8. I knew Sherman Gillespie back when I was attending Mr. Pleasant High School and was a member of his Cardinal Flyers club. I always looked forward to the weekly meetings at lunchtime, along with our monthly gatherings at the gym where we all would fly our planes, made of balsa wood, that we’d assemble from plans taken from Model Builder magazine. Those were some great times.

  9. I’ve known Sherman “Sherm” Gillespie for almost fifty years and it is with a heavy heart having to announce that he took his last flight on May 29th, 2020. Our association was through free flight aeromodeling, both indoors and outdoors and fun flying sessions in the San Francisco Bay Area. He was a long time member of the Oakland Cloud Dusters, formed in 1937, and was also given an Honorary Life membership by the club to honor his involvement in introducing students to the art of building and flying model airplanes. More information will eventually be made available on the Cloud Dusters website and Facebook platforms.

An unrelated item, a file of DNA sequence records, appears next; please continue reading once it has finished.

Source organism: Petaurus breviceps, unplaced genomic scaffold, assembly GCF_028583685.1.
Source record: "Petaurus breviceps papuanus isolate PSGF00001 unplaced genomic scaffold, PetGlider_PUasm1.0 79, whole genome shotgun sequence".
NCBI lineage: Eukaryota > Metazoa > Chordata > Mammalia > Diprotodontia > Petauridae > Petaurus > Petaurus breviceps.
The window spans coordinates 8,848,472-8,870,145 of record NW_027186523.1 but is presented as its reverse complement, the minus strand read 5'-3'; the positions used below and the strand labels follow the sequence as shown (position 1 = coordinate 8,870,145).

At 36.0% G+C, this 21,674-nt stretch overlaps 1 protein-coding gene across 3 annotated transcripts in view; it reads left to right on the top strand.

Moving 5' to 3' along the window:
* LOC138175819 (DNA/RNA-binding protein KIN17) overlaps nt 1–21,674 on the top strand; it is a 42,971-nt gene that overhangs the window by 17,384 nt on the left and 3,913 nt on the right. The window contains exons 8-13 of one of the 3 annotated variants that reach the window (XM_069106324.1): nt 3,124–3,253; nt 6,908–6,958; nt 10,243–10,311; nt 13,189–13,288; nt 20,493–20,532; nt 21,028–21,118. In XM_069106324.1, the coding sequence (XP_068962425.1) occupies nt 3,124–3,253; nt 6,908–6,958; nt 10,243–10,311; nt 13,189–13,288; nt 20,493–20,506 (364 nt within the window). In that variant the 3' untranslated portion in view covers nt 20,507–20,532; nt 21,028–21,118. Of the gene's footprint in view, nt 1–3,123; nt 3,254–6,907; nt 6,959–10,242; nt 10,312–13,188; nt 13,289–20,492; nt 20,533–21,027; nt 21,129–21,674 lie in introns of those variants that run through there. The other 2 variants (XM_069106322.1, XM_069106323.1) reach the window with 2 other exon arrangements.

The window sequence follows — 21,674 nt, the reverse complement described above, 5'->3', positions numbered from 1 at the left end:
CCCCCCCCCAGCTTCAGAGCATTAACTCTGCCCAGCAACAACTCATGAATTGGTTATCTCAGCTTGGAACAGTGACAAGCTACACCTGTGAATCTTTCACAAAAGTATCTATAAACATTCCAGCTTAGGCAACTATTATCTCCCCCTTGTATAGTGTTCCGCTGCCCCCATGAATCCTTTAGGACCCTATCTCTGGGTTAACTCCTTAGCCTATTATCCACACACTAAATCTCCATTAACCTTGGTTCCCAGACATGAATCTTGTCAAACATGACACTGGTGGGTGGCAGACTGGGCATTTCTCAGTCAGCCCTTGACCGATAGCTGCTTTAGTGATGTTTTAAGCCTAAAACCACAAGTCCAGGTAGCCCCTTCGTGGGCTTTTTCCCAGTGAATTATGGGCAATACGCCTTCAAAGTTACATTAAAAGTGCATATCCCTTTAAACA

Sincerely, Fred Terzian
    2020 Oakland Cloud Dusters president